Title: Evaluation of intraspecific competition (Aspergillus flavus Link) and aflatoxin formation in suspended disc culture and preharvest maize Authors
Submitted to: Meeting Abstract
Publication Type: Abstract Only
Publication Acceptance Date: July 30, 2008
Publication Date: July 30, 2008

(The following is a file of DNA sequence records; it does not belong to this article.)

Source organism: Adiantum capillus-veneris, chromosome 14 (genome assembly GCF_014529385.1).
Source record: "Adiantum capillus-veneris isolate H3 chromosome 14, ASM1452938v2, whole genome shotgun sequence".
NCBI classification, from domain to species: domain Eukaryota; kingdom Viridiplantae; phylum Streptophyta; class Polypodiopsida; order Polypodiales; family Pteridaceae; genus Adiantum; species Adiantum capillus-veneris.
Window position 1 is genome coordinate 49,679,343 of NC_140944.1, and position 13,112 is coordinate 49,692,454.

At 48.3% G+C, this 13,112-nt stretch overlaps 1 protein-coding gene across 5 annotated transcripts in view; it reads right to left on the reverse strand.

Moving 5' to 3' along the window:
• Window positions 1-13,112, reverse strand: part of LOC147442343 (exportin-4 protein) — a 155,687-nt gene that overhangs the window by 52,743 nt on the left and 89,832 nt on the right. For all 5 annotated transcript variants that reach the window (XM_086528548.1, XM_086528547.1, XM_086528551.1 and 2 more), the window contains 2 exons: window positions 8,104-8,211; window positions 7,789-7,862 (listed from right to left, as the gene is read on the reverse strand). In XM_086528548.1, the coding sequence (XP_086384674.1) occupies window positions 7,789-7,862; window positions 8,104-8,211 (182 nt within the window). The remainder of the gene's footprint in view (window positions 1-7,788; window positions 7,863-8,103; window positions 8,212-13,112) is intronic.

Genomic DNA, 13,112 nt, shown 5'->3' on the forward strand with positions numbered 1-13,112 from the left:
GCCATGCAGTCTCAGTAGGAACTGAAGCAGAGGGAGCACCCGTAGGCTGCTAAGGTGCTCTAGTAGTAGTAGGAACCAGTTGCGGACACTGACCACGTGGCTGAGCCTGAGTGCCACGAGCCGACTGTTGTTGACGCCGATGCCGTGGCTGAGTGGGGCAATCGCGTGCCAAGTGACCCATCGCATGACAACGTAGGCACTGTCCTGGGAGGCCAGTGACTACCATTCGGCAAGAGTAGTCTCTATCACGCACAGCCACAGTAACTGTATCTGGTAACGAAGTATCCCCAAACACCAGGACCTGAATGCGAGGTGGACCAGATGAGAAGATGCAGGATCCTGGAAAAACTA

Citation: Wicklow, D.T., Pearson, T.C., Brabec, D.L. 2008. Evaluation of intraspecific competition (Aspergillus flavus Link) and aflatoxin formation in suspended disc culture and preharvest maize. Meeting Abstract. Technical Abstract: The abilities of non-aflatoxin producing strains of Aspergillus flavus NRRL 32354; 18543; 21882; 21368 as well as domesticated koji strains Aspergillus oryzae (syn. A. flavus var. oryzae) NRRL 451; 1911; 5592; 6271; 30038 to interfere with aflatoxin formation by A. flavus NRRL 3357; 32355 were examined in suspended disc culture (SDC) and by wound-inoculating maize ears in the late milk to early dough stage of maturity at Kilbourne, Illinois, in 2001 and 2002. In SDC aflatoxin yields were substantially reduced when conidia were mixed in equal proportions at a constant total density 1x 105 spores /ml-1. Non-aflatoxin producing strains of A. flavus reduced aflatoxin yields in NRRL 3357 by an average of 70% and NRRL 32355 by an average of 95%, while strains of A. oryzae reduced aflatoxin yields by an average of 62% & 73%. In pre-harvest maize (2001 & 2002) non-aflatoxin producing strains of A. flavus reduced aflatoxin levels in NRRL 3357 by an average of 63% & 79% but were largely ineffective in suppressing aflatoxin levels when paired with NRRL 32355 (red. 26% & incr. 41%). The parasitic ability of competing strains may be as important as intraspecific competition in determining the extent to which the seed becomes contaminated with aflatoxin. In both years, non-aflatoxin producing strains of A. oryzae supported substantially greater aflatoxin yields when paired with NRRL 32355 (incr. 70% & incr. 377%), which may be the result of nutritional cross-feeding. Aspergillus flavus populations in the central corn belt may include a majority of strains that produce no aflatoxin and thus could function naturally in suppressing the severity of aflatoxin outbreaks.